The Assassin (2015) - Hsiao-hsien Hou
Regardless of how many of films I've already seen by Hsiao-hsien Hou, his direction always seems to astonish me, as I can't think of a director who uses silence and stillness to such great effect. The Assassin may sound like a departure for the proclaimed filmmaker, being a Martial Arts film set during the Tang Dynasty-period in Chinese history which finds Yinniang, a deadly assassin, return to her family after being away for several years, essentially being forced to choose between those she once loved and her master's wishes of assassinating the man she once loved. Featuring a tepid pacing that is sure to frustrate most mainstream viewers, Hsiao-hsien Hou's The Assassin is a idiosyncratic vision of the martial arts genre that juxtaposes the quiet, stillness of carefully crafted human drama with kinetic action sequences that are full of thrills when they do present themselves. The film itself is absolutely stunning, and even for those who can't get past the tepid pacing, it's impossible to deny the stunning production design and visual compositions that bring this story of the Yang dynasty to life. The film is so beautiful it could be used as a persuasive tourism video for the Chinese countryside, and while i'd argue the film's storyline is unnecessarily convoluted, it hardly matters, as Hou's juxtaposition of the calmness of nature with the violence of man is simply put one of the film's best attributes, which perfectly expresses his thematic intentions. For me, The Assassin, at its core, is a film about the importance for empathy and compassion, with Hou using this ghost like character of Yinniang to capture the true strength that lies in forgiveness and mercy instead of violence/revenge. Hou's camera throughout The Assassin feels almost like a ghost itself, using a healthy dose of obstructed compositions, almost as if the camera itself is lurking in the shadows at times, much like our main protagonist. Hou also makes some interesting choices in the fight sequences throughout The Assassin, not being afraid to use wide shots that let the action breath, while also using lots of close-ups and static compositions that capture the swift and deadly nature of our main protagonist. Hsiao-hsien Hou's The Assassin almost feels more like a dream than a narrative, being a absolutely stunning piece of filmmaking where no single scene stands out, and I mean that as a compliment, as Hou has created a singular, astonishing vision.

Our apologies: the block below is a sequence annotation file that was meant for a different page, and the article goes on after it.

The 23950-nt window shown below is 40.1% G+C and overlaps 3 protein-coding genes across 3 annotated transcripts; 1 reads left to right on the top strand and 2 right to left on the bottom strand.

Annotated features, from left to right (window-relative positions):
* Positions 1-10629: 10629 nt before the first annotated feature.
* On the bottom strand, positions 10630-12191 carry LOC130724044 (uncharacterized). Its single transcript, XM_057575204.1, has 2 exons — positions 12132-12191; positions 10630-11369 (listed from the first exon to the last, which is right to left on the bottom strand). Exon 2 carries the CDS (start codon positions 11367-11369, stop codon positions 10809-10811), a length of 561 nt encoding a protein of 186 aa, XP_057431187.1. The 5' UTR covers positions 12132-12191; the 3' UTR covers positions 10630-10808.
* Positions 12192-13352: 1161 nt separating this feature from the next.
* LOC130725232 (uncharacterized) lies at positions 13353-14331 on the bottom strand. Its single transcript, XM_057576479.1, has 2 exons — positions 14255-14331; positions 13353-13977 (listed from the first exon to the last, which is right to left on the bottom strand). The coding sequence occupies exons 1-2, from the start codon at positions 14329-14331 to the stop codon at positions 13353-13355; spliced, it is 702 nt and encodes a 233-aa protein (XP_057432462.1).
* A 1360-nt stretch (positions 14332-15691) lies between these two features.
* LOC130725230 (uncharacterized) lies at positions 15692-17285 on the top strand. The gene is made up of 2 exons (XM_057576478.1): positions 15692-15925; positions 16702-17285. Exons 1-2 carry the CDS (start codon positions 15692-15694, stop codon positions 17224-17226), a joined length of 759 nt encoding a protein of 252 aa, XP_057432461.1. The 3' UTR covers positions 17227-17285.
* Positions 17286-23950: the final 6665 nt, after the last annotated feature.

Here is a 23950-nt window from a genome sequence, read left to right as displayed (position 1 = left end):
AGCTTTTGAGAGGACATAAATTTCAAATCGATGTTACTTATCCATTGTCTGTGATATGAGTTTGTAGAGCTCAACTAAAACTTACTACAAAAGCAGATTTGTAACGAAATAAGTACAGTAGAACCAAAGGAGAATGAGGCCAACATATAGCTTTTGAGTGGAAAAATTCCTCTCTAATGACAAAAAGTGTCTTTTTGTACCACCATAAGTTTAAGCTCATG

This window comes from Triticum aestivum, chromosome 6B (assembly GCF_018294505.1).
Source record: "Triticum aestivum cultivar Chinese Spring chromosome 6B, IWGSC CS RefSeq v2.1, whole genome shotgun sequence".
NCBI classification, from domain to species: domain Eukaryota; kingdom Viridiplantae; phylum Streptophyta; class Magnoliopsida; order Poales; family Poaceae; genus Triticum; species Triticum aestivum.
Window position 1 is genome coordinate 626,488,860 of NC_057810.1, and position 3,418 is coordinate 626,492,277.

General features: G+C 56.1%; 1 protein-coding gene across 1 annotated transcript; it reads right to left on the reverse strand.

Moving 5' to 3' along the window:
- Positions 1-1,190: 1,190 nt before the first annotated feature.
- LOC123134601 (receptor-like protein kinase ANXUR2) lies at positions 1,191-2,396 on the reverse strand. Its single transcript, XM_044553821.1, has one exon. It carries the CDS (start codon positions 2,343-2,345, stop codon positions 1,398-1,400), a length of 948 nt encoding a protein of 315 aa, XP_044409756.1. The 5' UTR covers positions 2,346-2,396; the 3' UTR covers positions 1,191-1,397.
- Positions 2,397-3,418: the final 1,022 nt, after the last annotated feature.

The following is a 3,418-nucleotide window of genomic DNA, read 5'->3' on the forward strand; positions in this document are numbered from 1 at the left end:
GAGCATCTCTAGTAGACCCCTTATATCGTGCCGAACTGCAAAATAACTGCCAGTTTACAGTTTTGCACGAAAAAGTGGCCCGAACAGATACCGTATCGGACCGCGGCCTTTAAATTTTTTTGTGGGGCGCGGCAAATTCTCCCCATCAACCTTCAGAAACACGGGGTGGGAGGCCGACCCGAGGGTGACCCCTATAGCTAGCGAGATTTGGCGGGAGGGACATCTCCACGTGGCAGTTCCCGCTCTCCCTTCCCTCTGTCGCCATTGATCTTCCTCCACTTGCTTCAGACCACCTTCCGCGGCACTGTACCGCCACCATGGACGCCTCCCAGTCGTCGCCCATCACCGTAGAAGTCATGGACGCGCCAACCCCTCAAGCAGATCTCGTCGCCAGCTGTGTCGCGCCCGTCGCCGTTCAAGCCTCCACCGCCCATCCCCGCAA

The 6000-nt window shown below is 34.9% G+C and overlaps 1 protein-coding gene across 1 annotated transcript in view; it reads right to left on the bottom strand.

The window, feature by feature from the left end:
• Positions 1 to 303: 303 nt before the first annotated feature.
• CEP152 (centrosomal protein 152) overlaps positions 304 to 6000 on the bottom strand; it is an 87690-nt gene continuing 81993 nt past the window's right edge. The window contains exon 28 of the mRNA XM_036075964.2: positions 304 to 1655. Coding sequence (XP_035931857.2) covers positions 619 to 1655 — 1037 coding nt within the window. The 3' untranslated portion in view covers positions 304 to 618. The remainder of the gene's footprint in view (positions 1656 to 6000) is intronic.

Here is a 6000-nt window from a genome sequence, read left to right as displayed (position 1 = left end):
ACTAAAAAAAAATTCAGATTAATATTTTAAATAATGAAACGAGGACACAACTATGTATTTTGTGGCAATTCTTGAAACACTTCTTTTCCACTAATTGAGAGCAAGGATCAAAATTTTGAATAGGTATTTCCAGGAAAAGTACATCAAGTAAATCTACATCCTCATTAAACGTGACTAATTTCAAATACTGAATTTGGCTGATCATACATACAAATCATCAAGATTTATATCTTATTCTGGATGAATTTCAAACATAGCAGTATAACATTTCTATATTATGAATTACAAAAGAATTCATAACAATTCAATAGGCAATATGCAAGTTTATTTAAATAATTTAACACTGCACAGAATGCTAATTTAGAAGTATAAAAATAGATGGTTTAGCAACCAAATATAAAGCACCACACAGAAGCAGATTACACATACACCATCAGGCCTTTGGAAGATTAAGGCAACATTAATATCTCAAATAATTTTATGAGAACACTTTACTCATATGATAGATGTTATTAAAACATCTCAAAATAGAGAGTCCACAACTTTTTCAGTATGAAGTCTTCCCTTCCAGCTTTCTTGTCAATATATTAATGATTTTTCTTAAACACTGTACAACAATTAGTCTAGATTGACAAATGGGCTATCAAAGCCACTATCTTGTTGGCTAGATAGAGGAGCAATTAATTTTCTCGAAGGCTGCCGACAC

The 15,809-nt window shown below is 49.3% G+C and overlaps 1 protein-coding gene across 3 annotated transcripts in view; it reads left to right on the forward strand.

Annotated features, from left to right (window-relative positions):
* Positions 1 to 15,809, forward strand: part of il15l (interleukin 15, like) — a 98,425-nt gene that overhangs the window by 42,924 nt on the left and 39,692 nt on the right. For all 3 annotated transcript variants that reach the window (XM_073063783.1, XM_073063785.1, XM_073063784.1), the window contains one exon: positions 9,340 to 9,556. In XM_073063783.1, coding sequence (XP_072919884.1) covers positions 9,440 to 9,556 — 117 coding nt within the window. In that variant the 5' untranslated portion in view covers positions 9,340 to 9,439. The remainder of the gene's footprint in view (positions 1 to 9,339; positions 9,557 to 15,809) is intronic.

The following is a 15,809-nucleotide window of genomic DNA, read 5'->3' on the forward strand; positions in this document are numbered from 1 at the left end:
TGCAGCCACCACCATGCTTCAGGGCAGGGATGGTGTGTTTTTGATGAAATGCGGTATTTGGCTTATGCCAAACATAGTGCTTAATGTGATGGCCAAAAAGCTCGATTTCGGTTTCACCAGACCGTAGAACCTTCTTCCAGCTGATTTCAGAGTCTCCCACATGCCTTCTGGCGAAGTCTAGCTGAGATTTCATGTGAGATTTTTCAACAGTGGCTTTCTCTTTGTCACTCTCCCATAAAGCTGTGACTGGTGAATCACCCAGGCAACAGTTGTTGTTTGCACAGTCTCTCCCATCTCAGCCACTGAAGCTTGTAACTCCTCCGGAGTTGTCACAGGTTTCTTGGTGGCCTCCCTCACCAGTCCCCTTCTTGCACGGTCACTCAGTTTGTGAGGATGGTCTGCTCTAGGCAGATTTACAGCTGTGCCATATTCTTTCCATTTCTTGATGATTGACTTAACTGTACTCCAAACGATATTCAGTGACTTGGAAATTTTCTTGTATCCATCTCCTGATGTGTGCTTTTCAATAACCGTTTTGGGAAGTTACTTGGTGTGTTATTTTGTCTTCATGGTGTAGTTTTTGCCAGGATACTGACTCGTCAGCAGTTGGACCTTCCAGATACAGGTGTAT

Leave a Reply.
Love of all things cinema brought me here.